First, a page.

Merck gets stuck on Proxygen’s molecular glue degraders


Proxygen has added another big pharma company to its list of partners, with Merck & Co the latest to be snared by its molecular glue degrader technology.

Merck – known as MSD outside North America – has offered up to $2.55 billion for the partnership, which spans several unidentified therapeutic targets. It follows a 2020 agreement between the Austrian biotech and Boehringer Ingelheim – the financial details of which have not been disclosed – and a €495 million ($554 million) deal last year with Germany’s Merck KGaA.

Molecular glue degraders re-direct the cell’s own quality control machinery towards disease-causing proteins, inducing their selective and complete elimination. The aim is to target rogue proteins associated with disease, which could open up a path to addressing a wide range of ‘undruggable’ targets.

It’s not an entirely new concept – established blood cancer drug Bristol-Myers Squibb’s Revlimid (lenalidomide) and Pomalyst (pomalidomide) are known to work by this type of mechanism for example – but only in the last few years have biotech companies been formed to start developing molecular glue degraders from the ground up.

This third deal with Merck comes just three years after Proxygen was set up, and is another endorsement of the biotech’s platform – one of several that aim to unlock the potential of molecular glue degraders in the industry.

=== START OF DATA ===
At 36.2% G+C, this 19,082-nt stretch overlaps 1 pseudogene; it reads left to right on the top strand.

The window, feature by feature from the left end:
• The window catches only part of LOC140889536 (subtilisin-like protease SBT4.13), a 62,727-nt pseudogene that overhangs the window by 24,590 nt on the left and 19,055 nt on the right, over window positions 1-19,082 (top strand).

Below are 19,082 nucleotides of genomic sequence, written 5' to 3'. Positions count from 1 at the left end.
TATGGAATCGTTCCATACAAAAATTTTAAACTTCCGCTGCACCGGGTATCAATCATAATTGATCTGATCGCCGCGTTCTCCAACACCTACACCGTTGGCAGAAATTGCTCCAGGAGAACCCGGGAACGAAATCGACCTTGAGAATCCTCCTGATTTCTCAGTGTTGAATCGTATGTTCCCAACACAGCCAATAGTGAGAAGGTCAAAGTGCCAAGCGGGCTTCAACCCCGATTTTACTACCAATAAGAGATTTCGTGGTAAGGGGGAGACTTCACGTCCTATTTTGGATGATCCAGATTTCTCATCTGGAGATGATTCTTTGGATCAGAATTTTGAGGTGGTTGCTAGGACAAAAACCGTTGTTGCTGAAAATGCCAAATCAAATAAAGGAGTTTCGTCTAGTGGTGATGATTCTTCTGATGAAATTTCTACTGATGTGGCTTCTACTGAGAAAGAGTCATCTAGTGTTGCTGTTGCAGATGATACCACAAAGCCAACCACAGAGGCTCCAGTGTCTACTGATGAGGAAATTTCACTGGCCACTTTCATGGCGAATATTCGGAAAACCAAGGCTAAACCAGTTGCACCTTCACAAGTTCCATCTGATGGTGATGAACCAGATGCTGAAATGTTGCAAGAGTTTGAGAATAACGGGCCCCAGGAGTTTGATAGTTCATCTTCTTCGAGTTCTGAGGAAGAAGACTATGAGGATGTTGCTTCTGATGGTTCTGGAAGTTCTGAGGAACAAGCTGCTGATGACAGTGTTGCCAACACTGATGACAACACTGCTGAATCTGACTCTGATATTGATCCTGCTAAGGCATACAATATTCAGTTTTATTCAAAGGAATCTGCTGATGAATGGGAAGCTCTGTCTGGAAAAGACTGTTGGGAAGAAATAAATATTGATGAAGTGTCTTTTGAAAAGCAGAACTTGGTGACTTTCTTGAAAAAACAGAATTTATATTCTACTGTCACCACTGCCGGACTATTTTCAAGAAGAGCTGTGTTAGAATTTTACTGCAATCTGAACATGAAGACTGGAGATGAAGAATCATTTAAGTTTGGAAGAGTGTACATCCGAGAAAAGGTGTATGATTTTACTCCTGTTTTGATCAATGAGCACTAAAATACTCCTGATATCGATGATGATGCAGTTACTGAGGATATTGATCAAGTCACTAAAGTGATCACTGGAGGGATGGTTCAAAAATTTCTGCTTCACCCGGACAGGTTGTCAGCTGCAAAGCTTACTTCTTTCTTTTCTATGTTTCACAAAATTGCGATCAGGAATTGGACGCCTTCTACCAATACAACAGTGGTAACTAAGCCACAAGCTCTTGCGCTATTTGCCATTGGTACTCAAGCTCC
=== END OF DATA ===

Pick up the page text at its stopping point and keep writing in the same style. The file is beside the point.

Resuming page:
One rival is Evotec, which saw a long-running partnership with BMS focused on degraders for neurodegenerative disorders – first signed in 2016 – upgraded recently with a new top-level value of $4 billion. BMS is also working in this area with SyntheX, under the terms of a $550 million deal signed last year that spans multiple disease targets.

Another player is Biotheryx, which has just signed an alliance with Incyte that also spans multiple targets, earing the US biotech a $7 million upfront fee with up to $347 million in milestone payments.

“We are very excited to announce this collaboration with MSD and look forward to combining our innovative platform technology and unique expertise in identifying novel molecular glue degraders with MSD’s world class research and development capabilities,” said Proxygen's chief executive, Bernd Boidol.

“This partnership provides us with the framework and resources to further leverage our platform for the discovery of new drugs against challenging targets,” he added. So far, Proxygen hasn’t provided any details on the in-house programmes it is pursuing independently of its big pharma partners.